Tourism in Malindi is never complete without mentioning Italians in this coastal town in Kenya.
As a matter of, fact, it was christened ‘little Italy’ due to multi-million-dollar hotels owned by Italians.
Founded in the 13th century, this bubbly town is located north of Mombasa city. It is two hours drive away from the Moi International Airport in Mombasa.
Besides the pristine beaches in this bubbly town, the Italian touch in the hotel industry makes tourism in Malindi astounding.
The famous Watamu – known for its fantastic holidays and vacation – is among the best places to be in Malindi.
Gedi ruins also drive tourism here in such a big way.
Why Are There Italians in Malindi?
The history of Italians in Malindi dates back to the 60s. It was then that the first batch of Italians working at The San Macro Space Research Centre arrived in Malindi.
The Italian space experts spread the word years later and spoke highly of the enchanting pristine beaches. Moreover, the friendly residents and the abundance of fresh seafood available in the region drew more Italians to Malindi.
Fast-forward to 1970s, tourism in Malindi took a leap courtesy of Italian tourists coming in. A slew of Italian businesses – beachside homes, restaurants and hotels opened in Malindi.
It is then that the term ‘little Italy’ stuck. The number of tourists from abroad and locally increased in a bid to soak in this Italian charm in Malindi.
Subsequently, tourism in Malindi continues to blossom with an increased Italian population in this beach town.
How Many Italians Live in Malindi?
Around 4,000 Italians lived in Malindi in the 1980s and 1990s, with an estimated yearly tourist population of 30,000.
The Italians in Kenya have the highest European presence out of any other country on the continent. And 90% of them are in Malindi.
A consulate from the Italian Embassy is the sole foreign post in Malindi with a full-time staff member to assist the local community.
What is Malindi Known For?
Swahili-inspired architecture and a laid-back vibe are just some of the things that make tourism in Malindi so popular.
Besides, Malindi gives you a necklace of things to see and do – much of it courtesy of Italian investors.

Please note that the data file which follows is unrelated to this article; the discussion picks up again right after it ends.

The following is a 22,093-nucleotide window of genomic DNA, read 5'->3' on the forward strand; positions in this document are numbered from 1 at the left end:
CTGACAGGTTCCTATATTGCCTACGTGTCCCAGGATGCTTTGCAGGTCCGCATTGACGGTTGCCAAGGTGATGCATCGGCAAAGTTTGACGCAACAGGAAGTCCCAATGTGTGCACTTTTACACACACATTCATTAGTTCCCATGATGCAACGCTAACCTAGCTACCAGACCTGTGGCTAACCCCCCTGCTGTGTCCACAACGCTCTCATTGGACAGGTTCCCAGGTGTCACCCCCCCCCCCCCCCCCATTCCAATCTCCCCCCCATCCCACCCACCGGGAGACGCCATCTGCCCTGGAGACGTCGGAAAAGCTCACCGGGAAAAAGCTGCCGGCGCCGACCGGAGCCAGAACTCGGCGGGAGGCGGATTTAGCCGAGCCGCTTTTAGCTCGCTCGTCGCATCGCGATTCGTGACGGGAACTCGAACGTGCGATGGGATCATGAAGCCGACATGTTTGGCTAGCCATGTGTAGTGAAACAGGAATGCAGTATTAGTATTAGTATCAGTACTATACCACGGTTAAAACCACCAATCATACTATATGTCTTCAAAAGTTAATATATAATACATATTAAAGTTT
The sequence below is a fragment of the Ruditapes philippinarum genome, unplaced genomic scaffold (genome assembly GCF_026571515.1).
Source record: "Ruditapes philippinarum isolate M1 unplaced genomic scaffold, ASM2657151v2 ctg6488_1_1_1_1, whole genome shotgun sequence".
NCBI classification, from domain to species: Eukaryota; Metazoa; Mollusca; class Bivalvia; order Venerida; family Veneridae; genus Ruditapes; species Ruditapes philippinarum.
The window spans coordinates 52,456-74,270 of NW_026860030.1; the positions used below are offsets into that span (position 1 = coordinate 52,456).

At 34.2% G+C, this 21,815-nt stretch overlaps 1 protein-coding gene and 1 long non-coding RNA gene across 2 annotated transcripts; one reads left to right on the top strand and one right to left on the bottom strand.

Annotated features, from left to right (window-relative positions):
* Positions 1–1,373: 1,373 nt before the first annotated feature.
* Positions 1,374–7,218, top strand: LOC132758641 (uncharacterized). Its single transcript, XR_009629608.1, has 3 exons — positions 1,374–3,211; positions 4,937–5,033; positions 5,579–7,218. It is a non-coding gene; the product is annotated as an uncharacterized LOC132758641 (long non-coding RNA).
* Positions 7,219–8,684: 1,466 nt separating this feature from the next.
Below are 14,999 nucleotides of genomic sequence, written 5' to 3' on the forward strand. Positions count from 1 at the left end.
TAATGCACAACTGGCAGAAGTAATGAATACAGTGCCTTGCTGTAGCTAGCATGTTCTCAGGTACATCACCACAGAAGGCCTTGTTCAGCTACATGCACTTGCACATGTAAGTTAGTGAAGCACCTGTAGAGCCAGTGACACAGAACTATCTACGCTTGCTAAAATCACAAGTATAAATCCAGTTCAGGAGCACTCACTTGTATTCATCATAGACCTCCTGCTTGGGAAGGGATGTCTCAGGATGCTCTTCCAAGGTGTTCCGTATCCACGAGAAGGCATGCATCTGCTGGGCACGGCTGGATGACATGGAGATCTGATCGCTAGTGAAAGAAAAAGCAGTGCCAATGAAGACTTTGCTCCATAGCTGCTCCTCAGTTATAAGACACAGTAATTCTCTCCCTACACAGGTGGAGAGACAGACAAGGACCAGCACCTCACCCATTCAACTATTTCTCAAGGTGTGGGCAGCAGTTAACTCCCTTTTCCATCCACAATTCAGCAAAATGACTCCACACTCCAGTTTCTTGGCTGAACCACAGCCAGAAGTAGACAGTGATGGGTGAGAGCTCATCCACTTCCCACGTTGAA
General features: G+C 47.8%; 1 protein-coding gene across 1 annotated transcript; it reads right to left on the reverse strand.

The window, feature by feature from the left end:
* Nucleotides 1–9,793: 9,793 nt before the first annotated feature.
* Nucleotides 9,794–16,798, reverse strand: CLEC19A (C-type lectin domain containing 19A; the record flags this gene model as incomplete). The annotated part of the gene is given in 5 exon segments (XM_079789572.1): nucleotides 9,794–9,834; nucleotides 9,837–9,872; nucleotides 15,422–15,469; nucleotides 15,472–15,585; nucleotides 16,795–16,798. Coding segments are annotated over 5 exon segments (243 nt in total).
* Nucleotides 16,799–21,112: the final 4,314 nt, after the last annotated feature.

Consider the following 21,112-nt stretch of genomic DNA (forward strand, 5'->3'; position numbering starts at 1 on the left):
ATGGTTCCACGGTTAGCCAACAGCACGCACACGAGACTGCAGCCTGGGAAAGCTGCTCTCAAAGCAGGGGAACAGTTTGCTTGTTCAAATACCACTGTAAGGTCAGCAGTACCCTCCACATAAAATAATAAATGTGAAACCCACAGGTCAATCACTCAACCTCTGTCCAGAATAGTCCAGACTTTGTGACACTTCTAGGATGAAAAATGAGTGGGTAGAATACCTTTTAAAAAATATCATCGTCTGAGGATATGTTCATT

Is Malindi Safe For Tourists?
While there are confirmed cases of radical extremism reported at the coast, Malindi remains safe.
Security is airtight and the environment is conducive for business. There are numerous Italian restaurants, pizzerias, delis, and gelato stores in Malindi.
Italian tycoon Marco Vancini owns The Blue Key, Lawfords Beach Club, and the Coral Key. They are exclusive resorts and beach hotels in Malindi.
Then, there is Italian billionaire Flavio Briatore ruling tourism in Malindi.
Briatore, a former Formula One boss owns the most exclusive resorts on the Kenyan coast delivering a high-end opulent experience.
British model Naomi Campbell is one of the world celebrities who spent time at Briatore’s resorts in the last couple of years.
She spent her last holiday in Malindi at the Billionaire Resort village owned by Briatore – who she once dated.
She also spent time at the Lion in the Sun resort also owned by Briatore.
Adding on to the Italian fanfare in Malindi, Campbell purchased a luxurious villa in Malindi.
Is Malindi Worth Visiting?
Malindi is worth a week-long visit – not just for the Italians here but the beaches and the little-known Mambrui Dunes.
Mambrui is Kenya’s holy grail when it comes to “exceptional tourism”. Mambrui is home to the amazing Kola Beach which is the region’s ‘golden beach’ amplified by the rare occurrence of sand dunes.
A relaxing stroll on sand dunes in Kenya while rocking your favourite pair of shorts you love so much, sunglasses and a loose t-shirt seems a dream far-fetched but Mambrui in Kenya’s Coast says otherwise.
Mambrui is in the northern part of Malindi in Kwale County. It holds a lot of historical significance in the country’s ancient times. It has been a home for Kenyan and Chinese archaeologists for donkey years. The archaeologists have been exploring a theory on Chinese presence in Kenya during the reign of Yongle Emperor of the Ming Dynasty.
A decade ago, a Chinese coin dating back to the 15th century, iron slags and a jade green shard of porcelain were discovered in Mambrui further amplifying its relevance and significance in the world of archaeology.
Besides the archaeological and historical relevance that Mambrui holds, it is Kenya’s holy grail when it comes to “exceptional tourism”. Mambrui is home to the amazing Kola Beach which is the region’s ‘golden beach’ amplified by the rare occurrence of sand dunes.
So, the next time you think of tourism in Malindi, think of the amazing Italian architecture and pristine beaches, head down to Malindi.